Peace Corps Writers
Talking with John Bidwell (page 2)
 Talking with
John Bidwell
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Okay, what’s branding?

Branding is the process of consciously creating in others’ minds an authentic and relevant image of your identity. Everybody — and every organization — has a default brand. It is your character, and how that character comes across to others. Thus, the question is never whether you need a brand, because you have one. The question is how you foster the part of your character that works best for you, that communicates what your mission and values are.
Good branding is not just a logo. It requires knowing thyself, and finding communications that capture the best you have to offer, and using them in consistent innovative ways.
That’s what I love about this work. It is authentic and gets to the heart of an organization, and can have a profound and positive effect.

Give us an example of what you do to brand an organization.

We worked to rebrand the Greater Lynn Mental Health and Retardation Association. Market research confirmed that the name was a liability: too long, hard to recall, and not in vogue. Their logo — a flying dove — didn’t help since it had religious and end of life connotations. The communications (brochures, promotions, website, etc) were ad hoc and inconsistent.
We collaborated on name development, creating the name Bridgewell, which is short, easy to remember, easy to spell, and easy to locate in the telephone book. Most importantly, it communicates the mission of the organization, to help the disabled bridge a path to optimal wellness and independence — and instead of focusing on geographic or diagnostic limitations, it expresses a promise of growth and empowerment. In the new logo, we took that optimism a step further, with brush-stroke figures that are human in imperfection and exuberance, and upper and lower-case type that is friendly and accessible. To ensure that the new image communicated the requisite professionalism in all media, we established visual guidelines for the organization that included templates for the Web site, stationery, and collateral pieces.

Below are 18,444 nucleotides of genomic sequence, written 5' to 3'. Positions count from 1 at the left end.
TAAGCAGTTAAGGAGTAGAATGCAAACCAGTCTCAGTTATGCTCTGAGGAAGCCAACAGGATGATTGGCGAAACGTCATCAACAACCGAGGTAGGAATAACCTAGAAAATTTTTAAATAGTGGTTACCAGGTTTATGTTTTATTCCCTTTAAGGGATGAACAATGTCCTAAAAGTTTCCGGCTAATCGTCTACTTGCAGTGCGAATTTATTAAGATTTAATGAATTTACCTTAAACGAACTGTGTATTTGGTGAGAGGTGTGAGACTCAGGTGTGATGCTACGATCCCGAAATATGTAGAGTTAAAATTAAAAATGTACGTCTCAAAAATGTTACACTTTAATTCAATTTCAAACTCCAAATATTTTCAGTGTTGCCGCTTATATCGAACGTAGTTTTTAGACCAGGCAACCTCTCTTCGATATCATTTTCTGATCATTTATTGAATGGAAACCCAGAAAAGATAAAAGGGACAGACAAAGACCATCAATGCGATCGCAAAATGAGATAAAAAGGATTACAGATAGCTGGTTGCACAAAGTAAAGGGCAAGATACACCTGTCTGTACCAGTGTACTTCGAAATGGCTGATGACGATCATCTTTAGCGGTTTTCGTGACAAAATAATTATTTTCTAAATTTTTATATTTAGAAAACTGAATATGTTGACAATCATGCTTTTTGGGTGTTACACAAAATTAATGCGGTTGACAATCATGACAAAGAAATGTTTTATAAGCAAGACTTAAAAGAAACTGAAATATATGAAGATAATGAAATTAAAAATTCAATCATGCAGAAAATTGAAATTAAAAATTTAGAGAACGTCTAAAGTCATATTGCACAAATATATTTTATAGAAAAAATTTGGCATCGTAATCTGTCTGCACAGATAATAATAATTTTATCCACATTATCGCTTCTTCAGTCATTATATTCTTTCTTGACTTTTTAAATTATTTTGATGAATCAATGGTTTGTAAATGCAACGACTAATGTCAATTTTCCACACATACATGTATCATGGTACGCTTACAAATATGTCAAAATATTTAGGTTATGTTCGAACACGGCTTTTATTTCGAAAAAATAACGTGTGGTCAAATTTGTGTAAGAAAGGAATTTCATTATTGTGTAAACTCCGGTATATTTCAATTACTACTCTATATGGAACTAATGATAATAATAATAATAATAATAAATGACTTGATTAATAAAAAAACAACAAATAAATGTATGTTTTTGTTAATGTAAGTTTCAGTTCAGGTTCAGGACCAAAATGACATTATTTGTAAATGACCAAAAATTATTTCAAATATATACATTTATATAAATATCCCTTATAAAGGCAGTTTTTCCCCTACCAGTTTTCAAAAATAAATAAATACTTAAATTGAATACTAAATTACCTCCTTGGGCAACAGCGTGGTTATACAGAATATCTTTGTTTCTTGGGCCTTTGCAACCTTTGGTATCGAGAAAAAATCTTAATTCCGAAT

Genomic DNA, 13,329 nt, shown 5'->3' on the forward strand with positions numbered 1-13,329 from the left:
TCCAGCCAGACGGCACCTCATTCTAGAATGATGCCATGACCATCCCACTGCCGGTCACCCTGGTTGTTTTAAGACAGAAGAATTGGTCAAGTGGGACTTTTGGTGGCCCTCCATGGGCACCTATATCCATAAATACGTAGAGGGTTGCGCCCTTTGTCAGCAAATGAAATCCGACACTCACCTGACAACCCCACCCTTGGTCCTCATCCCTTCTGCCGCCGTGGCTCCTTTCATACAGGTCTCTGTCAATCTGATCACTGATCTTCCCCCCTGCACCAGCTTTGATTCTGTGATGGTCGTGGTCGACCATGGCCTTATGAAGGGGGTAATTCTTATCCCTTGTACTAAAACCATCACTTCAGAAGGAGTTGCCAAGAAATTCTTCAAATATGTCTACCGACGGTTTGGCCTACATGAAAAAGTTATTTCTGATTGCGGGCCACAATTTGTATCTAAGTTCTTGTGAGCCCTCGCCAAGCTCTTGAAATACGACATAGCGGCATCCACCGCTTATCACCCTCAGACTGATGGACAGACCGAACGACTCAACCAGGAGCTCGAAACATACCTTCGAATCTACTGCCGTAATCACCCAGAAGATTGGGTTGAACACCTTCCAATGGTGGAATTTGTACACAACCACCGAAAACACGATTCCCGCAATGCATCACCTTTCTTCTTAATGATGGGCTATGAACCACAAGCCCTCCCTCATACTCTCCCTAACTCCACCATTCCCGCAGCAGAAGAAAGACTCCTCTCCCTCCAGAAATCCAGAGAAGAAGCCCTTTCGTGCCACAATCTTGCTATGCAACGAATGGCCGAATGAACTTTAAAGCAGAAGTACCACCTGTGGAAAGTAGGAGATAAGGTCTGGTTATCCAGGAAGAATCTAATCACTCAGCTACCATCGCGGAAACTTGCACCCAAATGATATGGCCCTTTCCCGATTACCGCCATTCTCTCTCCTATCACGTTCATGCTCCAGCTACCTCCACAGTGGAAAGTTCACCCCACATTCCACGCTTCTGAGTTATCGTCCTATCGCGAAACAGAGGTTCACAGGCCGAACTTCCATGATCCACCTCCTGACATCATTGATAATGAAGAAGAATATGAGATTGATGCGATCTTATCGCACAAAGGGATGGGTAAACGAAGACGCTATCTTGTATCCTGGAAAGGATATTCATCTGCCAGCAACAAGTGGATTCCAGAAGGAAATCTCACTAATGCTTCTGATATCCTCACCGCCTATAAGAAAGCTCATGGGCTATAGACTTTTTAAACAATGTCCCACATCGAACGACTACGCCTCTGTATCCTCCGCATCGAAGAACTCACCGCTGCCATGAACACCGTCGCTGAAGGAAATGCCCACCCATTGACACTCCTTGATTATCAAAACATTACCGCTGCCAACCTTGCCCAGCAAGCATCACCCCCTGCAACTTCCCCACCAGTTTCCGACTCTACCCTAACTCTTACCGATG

The organization now has a consistent identity that is uplifting, easy to identify with, and rally behind. Its positive impact has been felt in many aspects of the organization, from recruitment to outreach to development.

How did you get into the branding business?

I have always been interested in symbolism and meaning, especially since my religious studies. My senior thesis was on why we portray Jesus the way we do. It’s not like we have photos, or even a single reliable portrait. So, why does Jesus look like Jesus? What does that mean? Why does Jesus sometimes look different? I believe that symbols — visual and words — are packed with more than we realize, so it helps to have a better understanding of these symbols and how they relate to your organization. I like digging into the heart of an organization, the place of meaning, and creating the tools to communicate that passion. On a symbolic level, branding is a lot like well work. You need to dig down to find your wellspring, and create a safe and efficient way to bring that life force into the light.
I also want our work to be a real asset for organizations, and that means transcending mere aesthetics. Communications must be well organized and relevant to the client and project, or it is just a waste. Pretty, but a waste nonetheless.
Mostly, branding requires collaboration. This is a value I learned in Peace Corps. I may be the outside expert, but a project’s success requires that I partner with the client (or village), and not impose my solutions. Avoid the white elephant at all costs.

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